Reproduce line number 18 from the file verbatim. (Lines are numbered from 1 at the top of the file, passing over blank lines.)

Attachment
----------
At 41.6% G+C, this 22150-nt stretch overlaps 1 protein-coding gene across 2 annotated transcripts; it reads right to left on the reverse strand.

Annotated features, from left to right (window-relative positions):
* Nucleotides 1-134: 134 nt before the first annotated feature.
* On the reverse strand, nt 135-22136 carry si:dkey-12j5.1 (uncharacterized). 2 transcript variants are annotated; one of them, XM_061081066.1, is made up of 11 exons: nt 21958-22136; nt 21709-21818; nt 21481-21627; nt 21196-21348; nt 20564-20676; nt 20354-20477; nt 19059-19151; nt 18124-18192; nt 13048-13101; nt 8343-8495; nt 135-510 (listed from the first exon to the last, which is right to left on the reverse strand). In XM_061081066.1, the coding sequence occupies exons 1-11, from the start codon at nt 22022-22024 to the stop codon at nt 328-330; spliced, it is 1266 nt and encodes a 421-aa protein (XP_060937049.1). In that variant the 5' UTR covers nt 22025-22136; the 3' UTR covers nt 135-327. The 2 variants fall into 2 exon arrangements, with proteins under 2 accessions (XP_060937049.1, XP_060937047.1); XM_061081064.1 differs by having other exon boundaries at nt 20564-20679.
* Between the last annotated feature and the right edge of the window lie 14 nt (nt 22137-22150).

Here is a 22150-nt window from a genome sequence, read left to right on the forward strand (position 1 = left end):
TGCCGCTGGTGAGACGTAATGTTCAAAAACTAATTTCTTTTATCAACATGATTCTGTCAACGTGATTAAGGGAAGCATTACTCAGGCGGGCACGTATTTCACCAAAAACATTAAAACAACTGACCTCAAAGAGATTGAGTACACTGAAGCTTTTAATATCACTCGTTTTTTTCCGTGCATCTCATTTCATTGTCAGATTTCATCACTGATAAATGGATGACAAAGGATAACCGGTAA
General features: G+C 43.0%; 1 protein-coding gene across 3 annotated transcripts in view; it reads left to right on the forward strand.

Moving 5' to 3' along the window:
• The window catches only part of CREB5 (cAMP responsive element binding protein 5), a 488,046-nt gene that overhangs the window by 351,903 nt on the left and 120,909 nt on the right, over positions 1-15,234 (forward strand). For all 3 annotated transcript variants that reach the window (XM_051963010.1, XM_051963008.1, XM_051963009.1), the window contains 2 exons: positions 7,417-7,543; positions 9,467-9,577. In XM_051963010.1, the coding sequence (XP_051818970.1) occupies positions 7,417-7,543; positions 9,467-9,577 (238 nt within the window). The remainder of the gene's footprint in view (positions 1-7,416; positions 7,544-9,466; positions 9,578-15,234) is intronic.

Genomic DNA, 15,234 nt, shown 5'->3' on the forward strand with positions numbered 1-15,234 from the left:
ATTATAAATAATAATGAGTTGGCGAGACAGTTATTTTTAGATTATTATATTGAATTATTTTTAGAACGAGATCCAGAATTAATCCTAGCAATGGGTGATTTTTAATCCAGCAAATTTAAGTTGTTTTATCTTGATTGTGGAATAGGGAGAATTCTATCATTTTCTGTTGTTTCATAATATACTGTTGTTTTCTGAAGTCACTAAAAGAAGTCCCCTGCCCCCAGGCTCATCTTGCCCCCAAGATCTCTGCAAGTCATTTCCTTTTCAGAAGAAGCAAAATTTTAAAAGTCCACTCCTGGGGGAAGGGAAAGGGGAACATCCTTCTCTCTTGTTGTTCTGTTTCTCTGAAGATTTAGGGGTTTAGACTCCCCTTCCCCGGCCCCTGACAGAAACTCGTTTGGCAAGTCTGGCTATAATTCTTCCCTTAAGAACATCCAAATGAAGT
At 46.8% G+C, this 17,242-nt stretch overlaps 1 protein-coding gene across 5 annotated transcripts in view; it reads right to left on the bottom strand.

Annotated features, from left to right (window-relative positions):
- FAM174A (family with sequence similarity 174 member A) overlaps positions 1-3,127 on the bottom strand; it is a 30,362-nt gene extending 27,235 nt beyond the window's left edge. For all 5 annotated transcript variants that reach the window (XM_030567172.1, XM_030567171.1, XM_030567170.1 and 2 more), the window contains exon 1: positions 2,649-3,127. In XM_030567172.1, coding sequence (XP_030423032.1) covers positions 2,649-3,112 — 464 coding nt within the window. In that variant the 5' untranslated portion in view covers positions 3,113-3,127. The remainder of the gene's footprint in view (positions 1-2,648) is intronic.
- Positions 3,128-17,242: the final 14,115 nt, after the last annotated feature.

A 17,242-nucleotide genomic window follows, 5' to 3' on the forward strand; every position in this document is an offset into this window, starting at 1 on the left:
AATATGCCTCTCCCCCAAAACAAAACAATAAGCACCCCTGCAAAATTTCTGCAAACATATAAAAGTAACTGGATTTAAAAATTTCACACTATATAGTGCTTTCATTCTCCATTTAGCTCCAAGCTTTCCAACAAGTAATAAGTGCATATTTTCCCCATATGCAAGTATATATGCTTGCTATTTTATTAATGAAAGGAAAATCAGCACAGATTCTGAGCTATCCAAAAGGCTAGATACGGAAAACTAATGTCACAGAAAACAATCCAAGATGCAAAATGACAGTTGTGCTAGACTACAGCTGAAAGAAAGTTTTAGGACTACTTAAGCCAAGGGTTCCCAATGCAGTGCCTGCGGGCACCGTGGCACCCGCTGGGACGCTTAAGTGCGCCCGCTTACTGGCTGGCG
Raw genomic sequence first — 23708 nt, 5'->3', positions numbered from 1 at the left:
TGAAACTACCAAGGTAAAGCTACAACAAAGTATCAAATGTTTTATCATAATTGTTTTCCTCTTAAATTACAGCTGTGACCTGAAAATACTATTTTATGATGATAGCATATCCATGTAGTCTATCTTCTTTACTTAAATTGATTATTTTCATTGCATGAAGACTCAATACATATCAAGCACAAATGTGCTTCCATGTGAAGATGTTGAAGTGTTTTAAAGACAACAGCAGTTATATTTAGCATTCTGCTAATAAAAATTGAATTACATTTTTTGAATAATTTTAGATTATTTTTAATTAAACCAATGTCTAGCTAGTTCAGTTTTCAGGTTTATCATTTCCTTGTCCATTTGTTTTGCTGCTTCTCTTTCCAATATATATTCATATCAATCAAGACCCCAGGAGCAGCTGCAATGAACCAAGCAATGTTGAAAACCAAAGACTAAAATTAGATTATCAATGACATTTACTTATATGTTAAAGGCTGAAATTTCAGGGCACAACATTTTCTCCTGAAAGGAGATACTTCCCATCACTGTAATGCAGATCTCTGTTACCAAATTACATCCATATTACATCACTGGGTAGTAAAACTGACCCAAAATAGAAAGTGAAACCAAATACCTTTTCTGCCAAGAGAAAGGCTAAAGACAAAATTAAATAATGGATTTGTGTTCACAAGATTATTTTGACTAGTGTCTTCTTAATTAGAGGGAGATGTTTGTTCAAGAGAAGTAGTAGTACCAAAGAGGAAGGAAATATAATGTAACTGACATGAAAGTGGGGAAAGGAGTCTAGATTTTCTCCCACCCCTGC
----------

AATATGCCTCTCCCCCAAAACAAAACAATAAGCACCCCTGCAAAATTTCTGCAAACATATAAAAGTAACTGGATTTAAAAATTTCACACTATATAGTGCTTTCATTCTCCATTTAGCTCCAAGCTTTCCAACAAGTAATAAGTGCATATTTTCCCCATATGCAAGTATATATGCTTGCTATTTTATTAATGAAAGGAAAATCAGCACAGATTCTGAGCTATCCAAAAGGCTAGATACGGAAAACTAATGTCACAGAAAACAATCCAAGATGCAAAATGACAGTTGTGCTAGACTACAGCTGAAAGAAAGTTTTAGGACTACTTAAGCCAAGGGTTCCCAATGCAGTGCCTGCGGGCACCGTGGCACCCGCTGGGACGCTTAAGTGCGCCCGCTTACTGGCTGGCG